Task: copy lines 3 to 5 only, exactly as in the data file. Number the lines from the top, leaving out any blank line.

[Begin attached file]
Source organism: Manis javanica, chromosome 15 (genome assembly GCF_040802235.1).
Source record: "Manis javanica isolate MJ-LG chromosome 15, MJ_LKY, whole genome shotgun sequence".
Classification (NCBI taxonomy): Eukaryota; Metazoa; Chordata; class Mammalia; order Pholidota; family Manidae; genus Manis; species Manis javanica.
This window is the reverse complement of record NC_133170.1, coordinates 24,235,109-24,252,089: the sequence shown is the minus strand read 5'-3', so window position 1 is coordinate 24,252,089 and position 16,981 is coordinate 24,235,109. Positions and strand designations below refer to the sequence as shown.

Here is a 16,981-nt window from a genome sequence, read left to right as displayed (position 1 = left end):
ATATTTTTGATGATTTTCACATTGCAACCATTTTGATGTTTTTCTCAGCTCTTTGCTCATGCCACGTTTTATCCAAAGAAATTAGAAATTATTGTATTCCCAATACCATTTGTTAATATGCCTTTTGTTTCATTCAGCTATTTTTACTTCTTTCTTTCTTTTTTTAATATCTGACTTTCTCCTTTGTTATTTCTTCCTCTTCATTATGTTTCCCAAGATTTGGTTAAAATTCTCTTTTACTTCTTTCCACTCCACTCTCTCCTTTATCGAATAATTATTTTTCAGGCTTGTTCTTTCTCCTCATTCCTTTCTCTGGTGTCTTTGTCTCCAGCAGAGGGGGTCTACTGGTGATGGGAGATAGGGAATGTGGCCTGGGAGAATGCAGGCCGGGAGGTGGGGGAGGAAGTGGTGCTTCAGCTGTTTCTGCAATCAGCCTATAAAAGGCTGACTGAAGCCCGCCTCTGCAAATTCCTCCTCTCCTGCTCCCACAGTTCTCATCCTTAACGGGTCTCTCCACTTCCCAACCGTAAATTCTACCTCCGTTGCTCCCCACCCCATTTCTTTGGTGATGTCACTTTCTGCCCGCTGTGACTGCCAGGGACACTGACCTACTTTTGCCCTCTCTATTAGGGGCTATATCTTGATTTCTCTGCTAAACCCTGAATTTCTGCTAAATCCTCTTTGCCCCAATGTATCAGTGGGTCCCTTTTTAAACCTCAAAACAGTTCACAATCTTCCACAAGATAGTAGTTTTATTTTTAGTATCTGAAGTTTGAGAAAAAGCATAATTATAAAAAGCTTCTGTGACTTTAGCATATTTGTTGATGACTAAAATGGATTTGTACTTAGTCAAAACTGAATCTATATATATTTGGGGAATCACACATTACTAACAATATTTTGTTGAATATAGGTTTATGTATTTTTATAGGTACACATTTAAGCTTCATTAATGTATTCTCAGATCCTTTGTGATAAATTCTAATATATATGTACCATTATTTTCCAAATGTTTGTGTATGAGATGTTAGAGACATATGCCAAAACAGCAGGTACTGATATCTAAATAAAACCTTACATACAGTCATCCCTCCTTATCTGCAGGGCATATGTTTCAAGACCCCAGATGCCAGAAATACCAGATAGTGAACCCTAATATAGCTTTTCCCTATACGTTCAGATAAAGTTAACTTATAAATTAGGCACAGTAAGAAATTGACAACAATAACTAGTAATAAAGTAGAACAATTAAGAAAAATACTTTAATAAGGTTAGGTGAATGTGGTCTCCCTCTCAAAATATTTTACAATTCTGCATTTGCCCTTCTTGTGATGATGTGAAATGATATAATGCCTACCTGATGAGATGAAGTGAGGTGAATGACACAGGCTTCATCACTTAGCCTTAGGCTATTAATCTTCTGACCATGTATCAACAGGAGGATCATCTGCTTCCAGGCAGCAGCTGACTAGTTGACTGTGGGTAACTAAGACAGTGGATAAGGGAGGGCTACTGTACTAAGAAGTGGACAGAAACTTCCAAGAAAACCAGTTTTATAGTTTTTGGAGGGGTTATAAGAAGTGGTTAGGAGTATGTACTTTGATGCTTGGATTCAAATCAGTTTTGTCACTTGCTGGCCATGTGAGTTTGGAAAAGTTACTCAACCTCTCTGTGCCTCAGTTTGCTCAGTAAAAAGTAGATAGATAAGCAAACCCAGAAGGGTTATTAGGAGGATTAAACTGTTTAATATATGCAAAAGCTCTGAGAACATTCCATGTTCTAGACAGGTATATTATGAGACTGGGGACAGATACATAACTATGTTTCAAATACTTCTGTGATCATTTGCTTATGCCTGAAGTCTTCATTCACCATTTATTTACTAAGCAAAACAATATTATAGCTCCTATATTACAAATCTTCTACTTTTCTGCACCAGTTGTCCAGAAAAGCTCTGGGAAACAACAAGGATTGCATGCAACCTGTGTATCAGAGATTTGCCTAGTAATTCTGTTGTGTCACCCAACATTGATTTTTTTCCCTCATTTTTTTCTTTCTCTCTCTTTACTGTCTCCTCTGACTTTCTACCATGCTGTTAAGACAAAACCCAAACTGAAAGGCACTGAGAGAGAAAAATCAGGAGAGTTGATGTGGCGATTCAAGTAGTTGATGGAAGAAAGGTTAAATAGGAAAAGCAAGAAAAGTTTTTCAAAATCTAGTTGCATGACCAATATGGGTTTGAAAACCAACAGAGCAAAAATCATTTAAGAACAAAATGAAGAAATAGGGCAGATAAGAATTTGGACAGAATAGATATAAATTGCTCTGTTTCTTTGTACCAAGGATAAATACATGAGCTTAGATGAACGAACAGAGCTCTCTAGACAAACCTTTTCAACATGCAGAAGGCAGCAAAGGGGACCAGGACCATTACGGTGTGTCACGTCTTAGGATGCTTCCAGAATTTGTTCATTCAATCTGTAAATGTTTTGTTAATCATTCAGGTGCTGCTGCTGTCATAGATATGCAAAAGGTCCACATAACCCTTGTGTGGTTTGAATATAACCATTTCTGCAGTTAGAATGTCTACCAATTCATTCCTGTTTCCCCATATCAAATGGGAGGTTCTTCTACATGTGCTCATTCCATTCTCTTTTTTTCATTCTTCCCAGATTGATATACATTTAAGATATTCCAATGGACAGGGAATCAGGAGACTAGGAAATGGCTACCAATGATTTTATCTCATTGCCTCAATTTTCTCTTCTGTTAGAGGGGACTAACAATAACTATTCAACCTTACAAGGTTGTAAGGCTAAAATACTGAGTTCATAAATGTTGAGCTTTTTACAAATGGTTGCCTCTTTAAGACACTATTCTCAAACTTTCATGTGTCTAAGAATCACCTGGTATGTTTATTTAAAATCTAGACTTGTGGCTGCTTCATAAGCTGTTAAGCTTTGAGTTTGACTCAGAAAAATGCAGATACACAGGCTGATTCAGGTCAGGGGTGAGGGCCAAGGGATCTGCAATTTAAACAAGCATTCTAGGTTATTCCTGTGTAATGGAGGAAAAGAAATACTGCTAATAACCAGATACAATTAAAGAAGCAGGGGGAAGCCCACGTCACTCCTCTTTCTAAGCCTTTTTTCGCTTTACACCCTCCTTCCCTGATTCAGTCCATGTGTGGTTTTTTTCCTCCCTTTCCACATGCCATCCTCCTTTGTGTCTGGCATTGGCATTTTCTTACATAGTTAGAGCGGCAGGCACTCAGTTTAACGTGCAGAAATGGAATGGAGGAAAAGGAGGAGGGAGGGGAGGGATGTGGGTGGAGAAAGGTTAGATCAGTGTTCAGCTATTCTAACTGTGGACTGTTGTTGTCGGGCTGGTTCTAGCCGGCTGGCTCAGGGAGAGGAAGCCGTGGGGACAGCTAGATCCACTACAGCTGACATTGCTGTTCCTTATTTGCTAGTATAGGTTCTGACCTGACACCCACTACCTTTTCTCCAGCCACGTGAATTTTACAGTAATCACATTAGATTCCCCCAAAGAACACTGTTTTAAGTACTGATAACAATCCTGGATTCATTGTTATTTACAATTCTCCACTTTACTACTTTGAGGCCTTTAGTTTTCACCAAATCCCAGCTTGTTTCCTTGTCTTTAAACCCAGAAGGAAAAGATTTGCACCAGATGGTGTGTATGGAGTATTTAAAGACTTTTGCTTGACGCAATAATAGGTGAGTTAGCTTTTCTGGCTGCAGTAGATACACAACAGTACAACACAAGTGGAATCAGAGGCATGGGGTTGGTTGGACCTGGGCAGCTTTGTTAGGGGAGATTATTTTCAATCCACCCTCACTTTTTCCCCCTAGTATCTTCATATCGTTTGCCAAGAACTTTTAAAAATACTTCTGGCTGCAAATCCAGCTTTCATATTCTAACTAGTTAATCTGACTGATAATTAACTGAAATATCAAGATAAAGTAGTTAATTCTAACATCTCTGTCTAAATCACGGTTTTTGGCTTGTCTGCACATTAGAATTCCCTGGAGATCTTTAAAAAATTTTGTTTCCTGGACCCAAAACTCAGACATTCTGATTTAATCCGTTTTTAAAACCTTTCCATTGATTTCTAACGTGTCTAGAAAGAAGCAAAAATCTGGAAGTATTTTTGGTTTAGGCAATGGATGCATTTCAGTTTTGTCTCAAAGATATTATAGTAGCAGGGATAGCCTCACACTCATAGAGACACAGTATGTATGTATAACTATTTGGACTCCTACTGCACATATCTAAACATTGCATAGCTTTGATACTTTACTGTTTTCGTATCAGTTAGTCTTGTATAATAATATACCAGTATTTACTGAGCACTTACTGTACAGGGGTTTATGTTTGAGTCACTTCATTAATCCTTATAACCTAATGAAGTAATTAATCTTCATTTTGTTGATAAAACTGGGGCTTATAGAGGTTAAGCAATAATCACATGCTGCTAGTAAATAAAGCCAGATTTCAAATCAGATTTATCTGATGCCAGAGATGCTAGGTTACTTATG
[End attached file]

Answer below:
Classification (NCBI taxonomy): Eukaryota; Metazoa; Chordata; class Mammalia; order Pholidota; family Manidae; genus Manis; species Manis javanica.
This window is the reverse complement of record NC_133170.1, coordinates 24,235,109-24,252,089: the sequence shown is the minus strand read 5'-3', so window position 1 is coordinate 24,252,089 and position 16,981 is coordinate 24,235,109. Positions and strand designations below refer to the sequence as shown.

Here is a 16,981-nt window from a genome sequence, read left to right as displayed (position 1 = left end):